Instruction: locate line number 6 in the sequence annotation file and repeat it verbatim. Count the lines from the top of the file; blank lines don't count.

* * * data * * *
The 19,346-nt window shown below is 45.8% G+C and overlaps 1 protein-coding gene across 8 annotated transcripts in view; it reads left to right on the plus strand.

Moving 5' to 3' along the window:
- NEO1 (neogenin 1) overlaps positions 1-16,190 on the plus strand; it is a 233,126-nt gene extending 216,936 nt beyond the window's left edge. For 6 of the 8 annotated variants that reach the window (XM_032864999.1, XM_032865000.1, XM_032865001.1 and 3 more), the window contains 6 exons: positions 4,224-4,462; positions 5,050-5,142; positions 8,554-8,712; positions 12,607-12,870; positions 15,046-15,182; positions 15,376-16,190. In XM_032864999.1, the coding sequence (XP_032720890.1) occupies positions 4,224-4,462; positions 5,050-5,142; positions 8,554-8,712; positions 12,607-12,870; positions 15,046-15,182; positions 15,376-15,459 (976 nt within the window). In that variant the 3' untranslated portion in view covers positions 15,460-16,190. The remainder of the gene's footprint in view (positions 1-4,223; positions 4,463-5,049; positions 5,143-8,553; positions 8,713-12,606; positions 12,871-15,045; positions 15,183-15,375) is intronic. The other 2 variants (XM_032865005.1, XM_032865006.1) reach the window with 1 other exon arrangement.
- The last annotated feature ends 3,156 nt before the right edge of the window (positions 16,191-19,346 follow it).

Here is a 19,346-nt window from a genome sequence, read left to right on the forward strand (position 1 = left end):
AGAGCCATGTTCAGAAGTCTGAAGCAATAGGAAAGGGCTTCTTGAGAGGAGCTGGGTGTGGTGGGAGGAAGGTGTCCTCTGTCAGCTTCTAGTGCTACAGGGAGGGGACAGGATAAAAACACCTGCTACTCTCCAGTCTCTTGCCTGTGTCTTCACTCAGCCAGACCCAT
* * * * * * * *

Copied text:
AGAGCCATGTTCAGAAGTCTGAAGCAATAGGAAAGGGCTTCTTGAGAGGAGCTGGGTGTGGTGGGAGGAAGGTGTCCTCTGTCAGCTTCTAGTGCTACAGGGAGGGGACAGGATAAAAACACCTGCTACTCTCCAGTCTCTTGCCTGTGTCTTCACTCAGCCAGACCCAT